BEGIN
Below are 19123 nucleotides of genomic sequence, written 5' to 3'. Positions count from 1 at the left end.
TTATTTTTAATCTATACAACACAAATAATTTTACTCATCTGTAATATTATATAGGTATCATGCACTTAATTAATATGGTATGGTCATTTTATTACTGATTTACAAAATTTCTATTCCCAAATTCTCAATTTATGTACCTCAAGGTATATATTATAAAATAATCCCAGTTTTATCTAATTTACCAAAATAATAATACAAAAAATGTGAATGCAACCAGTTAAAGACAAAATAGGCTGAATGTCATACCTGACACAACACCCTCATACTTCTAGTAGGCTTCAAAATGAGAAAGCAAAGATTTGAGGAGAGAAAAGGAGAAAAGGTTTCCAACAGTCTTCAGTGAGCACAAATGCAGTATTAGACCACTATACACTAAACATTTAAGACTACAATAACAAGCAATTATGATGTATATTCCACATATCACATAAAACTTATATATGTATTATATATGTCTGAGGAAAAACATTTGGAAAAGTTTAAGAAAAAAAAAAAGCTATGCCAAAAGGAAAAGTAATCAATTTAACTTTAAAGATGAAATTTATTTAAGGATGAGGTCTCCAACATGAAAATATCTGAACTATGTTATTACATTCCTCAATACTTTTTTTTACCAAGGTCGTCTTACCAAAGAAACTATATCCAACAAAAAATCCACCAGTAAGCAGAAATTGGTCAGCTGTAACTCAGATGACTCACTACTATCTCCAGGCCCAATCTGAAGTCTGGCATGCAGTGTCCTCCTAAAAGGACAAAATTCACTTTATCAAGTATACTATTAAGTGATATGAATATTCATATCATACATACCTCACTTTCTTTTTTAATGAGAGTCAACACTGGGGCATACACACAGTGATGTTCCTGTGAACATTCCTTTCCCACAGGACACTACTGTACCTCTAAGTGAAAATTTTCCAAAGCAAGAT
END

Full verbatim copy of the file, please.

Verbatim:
Below are 19123 nucleotides of genomic sequence, written 5' to 3'. Positions count from 1 at the left end.
TTATTTTTAATCTATACAACACAAATAATTTTACTCATCTGTAATATTATATAGGTATCATGCACTTAATTAATATGGTATGGTCATTTTATTACTGATTTACAAAATTTCTATTCCCAAATTCTCAATTTATGTACCTCAAGGTATATATTATAAAATAATCCCAGTTTTATCTAATTTACCAAAATAATAATACAAAAAATGTGAATGCAACCAGTTAAAGACAAAATAGGCTGAATGTCATACCTGACACAACACCCTCATACTTCTAGTAGGCTTCAAAATGAGAAAGCAAAGATTTGAGGAGAGAAAAGGAGAAAAGGTTTCCAACAGTCTTCAGTGAGCACAAATGCAGTATTAGACCACTATACACTAAACATTTAAGACTACAATAACAAGCAATTATGATGTATATTCCACATATCACATAAAACTTATATATGTATTATATATGTCTGAGGAAAAACATTTGGAAAAGTTTAAGAAAAAAAAAAAGCTATGCCAAAAGGAAAAGTAATCAATTTAACTTTAAAGATGAAATTTATTTAAGGATGAGGTCTCCAACATGAAAATATCTGAACTATGTTATTACATTCCTCAATACTTTTTTTTACCAAGGTCGTCTTACCAAAGAAACTATATCCAACAAAAAATCCACCAGTAAGCAGAAATTGGTCAGCTGTAACTCAGATGACTCACTACTATCTCCAGGCCCAATCTGAAGTCTGGCATGCAGTGTCCTCCTAAAAGGACAAAATTCACTTTATCAAGTATACTATTAAGTGATATGAATATTCATATCATACATACCTCACTTTCTTTTTTAATGAGAGTCAACACTGGGGCATACACACAGTGATGTTCCTGTGAACATTCCTTTCCCACAGGACACTACTGTACCTCTAAGTGAAAATTTTCCAAAGCAAGAT